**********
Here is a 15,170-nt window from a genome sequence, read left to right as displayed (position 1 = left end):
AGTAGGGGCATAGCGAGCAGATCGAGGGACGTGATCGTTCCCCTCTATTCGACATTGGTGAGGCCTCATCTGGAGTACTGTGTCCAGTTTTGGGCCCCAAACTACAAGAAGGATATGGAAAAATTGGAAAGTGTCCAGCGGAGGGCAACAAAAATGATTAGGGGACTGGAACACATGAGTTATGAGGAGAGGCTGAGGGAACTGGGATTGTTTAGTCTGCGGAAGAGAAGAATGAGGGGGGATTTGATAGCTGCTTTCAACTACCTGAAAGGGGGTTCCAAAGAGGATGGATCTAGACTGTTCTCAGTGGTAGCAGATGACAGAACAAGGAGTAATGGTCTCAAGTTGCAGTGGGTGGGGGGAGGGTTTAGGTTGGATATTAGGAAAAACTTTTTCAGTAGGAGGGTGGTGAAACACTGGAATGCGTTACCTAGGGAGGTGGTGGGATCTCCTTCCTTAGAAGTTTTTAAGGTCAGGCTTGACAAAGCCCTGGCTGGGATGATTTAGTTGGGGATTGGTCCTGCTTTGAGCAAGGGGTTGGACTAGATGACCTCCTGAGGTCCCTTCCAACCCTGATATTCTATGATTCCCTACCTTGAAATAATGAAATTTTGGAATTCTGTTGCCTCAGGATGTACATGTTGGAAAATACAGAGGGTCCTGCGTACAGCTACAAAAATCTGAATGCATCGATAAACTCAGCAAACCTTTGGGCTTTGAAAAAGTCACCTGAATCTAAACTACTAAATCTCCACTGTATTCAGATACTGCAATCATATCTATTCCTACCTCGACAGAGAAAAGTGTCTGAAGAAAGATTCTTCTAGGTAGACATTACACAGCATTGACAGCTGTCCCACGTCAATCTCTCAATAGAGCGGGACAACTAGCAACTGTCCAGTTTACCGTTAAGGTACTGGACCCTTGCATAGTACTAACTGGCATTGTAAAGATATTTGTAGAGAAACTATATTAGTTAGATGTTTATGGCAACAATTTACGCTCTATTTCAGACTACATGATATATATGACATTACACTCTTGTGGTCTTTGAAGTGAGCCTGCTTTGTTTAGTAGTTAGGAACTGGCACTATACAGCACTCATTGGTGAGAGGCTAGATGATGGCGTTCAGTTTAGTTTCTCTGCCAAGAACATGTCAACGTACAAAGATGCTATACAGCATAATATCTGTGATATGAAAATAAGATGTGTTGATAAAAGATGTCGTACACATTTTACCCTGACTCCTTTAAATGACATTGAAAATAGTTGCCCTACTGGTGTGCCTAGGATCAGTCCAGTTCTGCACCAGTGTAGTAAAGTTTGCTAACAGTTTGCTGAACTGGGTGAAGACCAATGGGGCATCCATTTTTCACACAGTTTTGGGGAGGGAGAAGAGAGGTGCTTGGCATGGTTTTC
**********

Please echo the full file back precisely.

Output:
Here is a 15,170-nt window from a genome sequence, read left to right as displayed (position 1 = left end):
AGTAGGGGCATAGCGAGCAGATCGAGGGACGTGATCGTTCCCCTCTATTCGACATTGGTGAGGCCTCATCTGGAGTACTGTGTCCAGTTTTGGGCCCCAAACTACAAGAAGGATATGGAAAAATTGGAAAGTGTCCAGCGGAGGGCAACAAAAATGATTAGGGGACTGGAACACATGAGTTATGAGGAGAGGCTGAGGGAACTGGGATTGTTTAGTCTGCGGAAGAGAAGAATGAGGGGGGATTTGATAGCTGCTTTCAACTACCTGAAAGGGGGTTCCAAAGAGGATGGATCTAGACTGTTCTCAGTGGTAGCAGATGACAGAACAAGGAGTAATGGTCTCAAGTTGCAGTGGGTGGGGGGAGGGTTTAGGTTGGATATTAGGAAAAACTTTTTCAGTAGGAGGGTGGTGAAACACTGGAATGCGTTACCTAGGGAGGTGGTGGGATCTCCTTCCTTAGAAGTTTTTAAGGTCAGGCTTGACAAAGCCCTGGCTGGGATGATTTAGTTGGGGATTGGTCCTGCTTTGAGCAAGGGGTTGGACTAGATGACCTCCTGAGGTCCCTTCCAACCCTGATATTCTATGATTCCCTACCTTGAAATAATGAAATTTTGGAATTCTGTTGCCTCAGGATGTACATGTTGGAAAATACAGAGGGTCCTGCGTACAGCTACAAAAATCTGAATGCATCGATAAACTCAGCAAACCTTTGGGCTTTGAAAAAGTCACCTGAATCTAAACTACTAAATCTCCACTGTATTCAGATACTGCAATCATATCTATTCCTACCTCGACAGAGAAAAGTGTCTGAAGAAAGATTCTTCTAGGTAGACATTACACAGCATTGACAGCTGTCCCACGTCAATCTCTCAATAGAGCGGGACAACTAGCAACTGTCCAGTTTACCGTTAAGGTACTGGACCCTTGCATAGTACTAACTGGCATTGTAAAGATATTTGTAGAGAAACTATATTAGTTAGATGTTTATGGCAACAATTTACGCTCTATTTCAGACTACATGATATATATGACATTACACTCTTGTGGTCTTTGAAGTGAGCCTGCTTTGTTTAGTAGTTAGGAACTGGCACTATACAGCACTCATTGGTGAGAGGCTAGATGATGGCGTTCAGTTTAGTTTCTCTGCCAAGAACATGTCAACGTACAAAGATGCTATACAGCATAATATCTGTGATATGAAAATAAGATGTGTTGATAAAAGATGTCGTACACATTTTACCCTGACTCCTTTAAATGACATTGAAAATAGTTGCCCTACTGGTGTGCCTAGGATCAGTCCAGTTCTGCACCAGTGTAGTAAAGTTTGCTAACAGTTTGCTGAACTGGGTGAAGACCAATGGGGCATCCATTTTTCACACAGTTTTGGGGAGGGAGAAGAGAGGTGCTTGGCATGGTTTTC